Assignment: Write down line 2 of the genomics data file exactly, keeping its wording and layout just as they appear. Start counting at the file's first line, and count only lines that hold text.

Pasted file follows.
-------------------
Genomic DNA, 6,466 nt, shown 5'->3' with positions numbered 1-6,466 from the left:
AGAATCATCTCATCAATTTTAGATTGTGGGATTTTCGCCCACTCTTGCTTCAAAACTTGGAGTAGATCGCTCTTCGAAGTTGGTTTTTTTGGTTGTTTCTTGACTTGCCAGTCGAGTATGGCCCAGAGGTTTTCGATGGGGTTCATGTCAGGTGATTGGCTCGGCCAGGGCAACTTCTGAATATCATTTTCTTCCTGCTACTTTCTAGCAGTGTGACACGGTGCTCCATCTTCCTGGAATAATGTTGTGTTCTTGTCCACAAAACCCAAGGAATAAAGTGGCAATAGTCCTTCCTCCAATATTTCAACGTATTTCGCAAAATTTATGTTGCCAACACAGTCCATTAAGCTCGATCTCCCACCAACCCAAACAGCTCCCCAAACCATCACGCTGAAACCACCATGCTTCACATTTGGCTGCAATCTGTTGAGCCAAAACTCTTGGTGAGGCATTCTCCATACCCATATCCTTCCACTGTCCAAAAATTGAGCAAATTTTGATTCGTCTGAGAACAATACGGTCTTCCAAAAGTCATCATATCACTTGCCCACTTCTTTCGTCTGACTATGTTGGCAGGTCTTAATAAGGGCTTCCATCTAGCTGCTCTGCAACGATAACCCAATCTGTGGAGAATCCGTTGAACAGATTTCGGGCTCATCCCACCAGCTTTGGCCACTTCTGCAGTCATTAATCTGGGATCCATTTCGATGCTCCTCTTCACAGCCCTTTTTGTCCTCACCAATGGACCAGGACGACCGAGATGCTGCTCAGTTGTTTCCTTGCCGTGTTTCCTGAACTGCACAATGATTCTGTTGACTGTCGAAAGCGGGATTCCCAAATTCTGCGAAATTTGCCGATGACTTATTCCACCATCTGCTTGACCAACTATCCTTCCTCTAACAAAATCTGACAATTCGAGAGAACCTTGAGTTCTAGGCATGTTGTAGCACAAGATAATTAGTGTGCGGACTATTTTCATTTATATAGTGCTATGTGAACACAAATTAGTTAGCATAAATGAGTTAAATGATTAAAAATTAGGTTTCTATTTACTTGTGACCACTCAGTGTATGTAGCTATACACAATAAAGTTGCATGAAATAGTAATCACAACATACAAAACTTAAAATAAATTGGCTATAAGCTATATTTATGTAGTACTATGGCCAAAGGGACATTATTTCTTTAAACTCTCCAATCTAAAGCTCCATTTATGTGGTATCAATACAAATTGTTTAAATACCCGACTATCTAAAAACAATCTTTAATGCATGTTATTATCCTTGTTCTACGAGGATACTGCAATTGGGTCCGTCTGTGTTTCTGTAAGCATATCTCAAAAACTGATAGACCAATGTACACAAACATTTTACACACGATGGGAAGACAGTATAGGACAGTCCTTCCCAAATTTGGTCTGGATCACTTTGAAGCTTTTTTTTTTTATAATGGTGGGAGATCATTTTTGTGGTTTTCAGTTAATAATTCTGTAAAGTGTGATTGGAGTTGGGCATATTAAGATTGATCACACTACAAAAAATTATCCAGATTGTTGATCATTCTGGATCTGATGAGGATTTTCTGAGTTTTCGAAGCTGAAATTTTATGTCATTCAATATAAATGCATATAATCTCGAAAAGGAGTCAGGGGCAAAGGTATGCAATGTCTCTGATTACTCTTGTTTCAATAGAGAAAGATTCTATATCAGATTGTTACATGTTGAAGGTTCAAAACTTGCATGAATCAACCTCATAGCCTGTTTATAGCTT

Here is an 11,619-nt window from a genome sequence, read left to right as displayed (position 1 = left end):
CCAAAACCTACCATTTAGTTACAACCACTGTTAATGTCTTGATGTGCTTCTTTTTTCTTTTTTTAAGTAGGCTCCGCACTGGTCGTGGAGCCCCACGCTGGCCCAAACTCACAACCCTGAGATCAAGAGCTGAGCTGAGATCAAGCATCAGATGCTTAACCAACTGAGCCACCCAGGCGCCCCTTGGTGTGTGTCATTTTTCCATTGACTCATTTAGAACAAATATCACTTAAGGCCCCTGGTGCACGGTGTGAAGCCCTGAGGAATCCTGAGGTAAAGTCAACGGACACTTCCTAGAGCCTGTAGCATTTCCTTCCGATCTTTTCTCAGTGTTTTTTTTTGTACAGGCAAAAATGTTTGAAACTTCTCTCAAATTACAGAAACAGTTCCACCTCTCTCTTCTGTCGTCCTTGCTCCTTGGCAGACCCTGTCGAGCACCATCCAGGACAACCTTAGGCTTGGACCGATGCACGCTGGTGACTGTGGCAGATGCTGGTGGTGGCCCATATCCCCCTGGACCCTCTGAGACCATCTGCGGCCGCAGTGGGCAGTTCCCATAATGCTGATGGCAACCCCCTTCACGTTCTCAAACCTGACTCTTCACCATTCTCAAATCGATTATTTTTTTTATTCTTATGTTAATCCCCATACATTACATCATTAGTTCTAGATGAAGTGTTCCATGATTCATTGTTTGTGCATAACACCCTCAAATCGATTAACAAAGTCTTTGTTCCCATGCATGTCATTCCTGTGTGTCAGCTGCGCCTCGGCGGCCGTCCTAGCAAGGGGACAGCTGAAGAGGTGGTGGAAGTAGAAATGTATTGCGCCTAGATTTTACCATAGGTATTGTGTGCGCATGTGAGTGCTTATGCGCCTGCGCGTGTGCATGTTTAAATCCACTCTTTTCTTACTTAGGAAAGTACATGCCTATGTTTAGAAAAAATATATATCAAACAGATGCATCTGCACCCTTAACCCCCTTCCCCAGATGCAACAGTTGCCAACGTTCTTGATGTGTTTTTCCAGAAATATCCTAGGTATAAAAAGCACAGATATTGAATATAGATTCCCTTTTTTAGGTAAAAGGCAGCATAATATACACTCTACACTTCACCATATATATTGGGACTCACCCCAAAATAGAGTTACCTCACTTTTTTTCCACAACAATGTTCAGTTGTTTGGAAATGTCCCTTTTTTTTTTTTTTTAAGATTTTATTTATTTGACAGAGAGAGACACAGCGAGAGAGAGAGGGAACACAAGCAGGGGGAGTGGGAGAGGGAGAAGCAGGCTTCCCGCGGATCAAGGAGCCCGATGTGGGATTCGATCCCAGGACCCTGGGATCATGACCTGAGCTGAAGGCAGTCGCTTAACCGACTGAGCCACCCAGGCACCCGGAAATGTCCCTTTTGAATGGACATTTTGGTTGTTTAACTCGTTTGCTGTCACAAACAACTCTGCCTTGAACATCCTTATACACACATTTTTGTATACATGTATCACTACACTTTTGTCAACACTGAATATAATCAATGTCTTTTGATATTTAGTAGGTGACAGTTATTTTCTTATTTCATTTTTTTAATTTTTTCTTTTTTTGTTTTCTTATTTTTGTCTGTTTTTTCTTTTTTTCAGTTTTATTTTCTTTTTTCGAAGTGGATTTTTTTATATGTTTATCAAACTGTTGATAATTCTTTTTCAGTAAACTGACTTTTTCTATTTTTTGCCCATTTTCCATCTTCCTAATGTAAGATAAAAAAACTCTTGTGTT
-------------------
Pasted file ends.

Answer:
AGAATCATCTCATCAATTTTAGATTGTGGGATTTTCGCCCACTCTTGCTTCAAAACTTGGAGTAGATCGCTCTTCGAAGTTGGTTTTTTTGGTTGTTTCTTGACTTGCCAGTCGAGTATGGCCCAGAGGTTTTCGATGGGGTTCATGTCAGGTGATTGGCTCGGCCAGGGCAACTTCTGAATATCATTTTCTTCCTGCTACTTTCTAGCAGTGTGACACGGTGCTCCATCTTCCTGGAATAATGTTGTGTTCTTGTCCACAAAACCCAAGGAATAAAGTGGCAATAGTCCTTCCTCCAATATTTCAACGTATTTCGCAAAATTTATGTTGCCAACACAGTCCATTAAGCTCGATCTCCCACCAACCCAAACAGCTCCCCAAACCATCACGCTGAAACCACCATGCTTCACATTTGGCTGCAATCTGTTGAGCCAAAACTCTTGGTGAGGCATTCTCCATACCCATATCCTTCCACTGTCCAAAAATTGAGCAAATTTTGATTCGTCTGAGAACAATACGGTCTTCCAAAAGTCATCATATCACTTGCCCACTTCTTTCGTCTGACTATGTTGGCAGGTCTTAATAAGGGCTTCCATCTAGCTGCTCTGCAACGATAACCCAATCTGTGGAGAATCCGTTGAACAGATTTCGGGCTCATCCCACCAGCTTTGGCCACTTCTGCAGTCATTAATCTGGGATCCATTTCGATGCTCCTCTTCACAGCCCTTTTTGTCCTCACCAATGGACCAGGACGACCGAGATGCTGCTCAGTTGTTTCCTTGCCGTGTTTCCTGAACTGCACAATGATTCTGTTGACTGTCGAAAGCGGGATTCCCAAATTCTGCGAAATTTGCCGATGACTTATTCCACCATCTGCTTGACCAACTATCCTTCCTCTAACAAAATCTGACAATTCGAGAGAACCTTGAGTTCTAGGCATGTTGTAGCACAAGATAATTAGTGTGCGGACTATTTTCATTTATATAGTGCTATGTGAACACAAATTAGTTAGCATAAATGAGTTAAATGATTAAAAATTAGGTTTCTATTTACTTGTGACCACTCAGTGTATGTAGCTATACACAATAAAGTTGCATGAAATAGTAATCACAACATACAAAACTTAAAATAAATTGGCTATAAGCTATATTTATGTAGTACTATGGCCAAAGGGACATTATTTCTTTAAACTCTCCAATCTAAAGCTCCATTTATGTGGTATCAATACAAATTGTTTAAATACCCGACTATCTAAAAACAATCTTTAATGCATGTTATTATCCTTGTTCTACGAGGATACTGCAATTGGGTCCGTCTGTGTTTCTGTAAGCATATCTCAAAAACTGATAGACCAATGTACACAAACATTTTACACACGATGGGAAGACAGTATAGGACAGTCCTTCCCAAATTTGGTCTGGATCACTTTGAAGCTTTTTTTTTTTATAATGGTGGGAGATCATTTTTGTGGTTTTCAGTTAATAATTCTGTAAAGTGTGATTGGAGTTGGGCATATTAAGATTGATCACACTACAAAAAATTATCCAGATTGTTGATCATTCTGGATCTGATGAGGATTTTCTGAGTTTTCGAAGCTGAAATTTTATGTCATTCAATATAAATGCATATAATCTCGAAAAGGAGTCAGGGGCAAAGGTATGCAATGTCTCTGATTACTCTTGTTTCAATAGAGAAAGATTCTATATCAGATTGTTACATGTTGAAGGTTCAAAACTTGCATGAATCAACCTCATAGCCTGTTTATAGCTT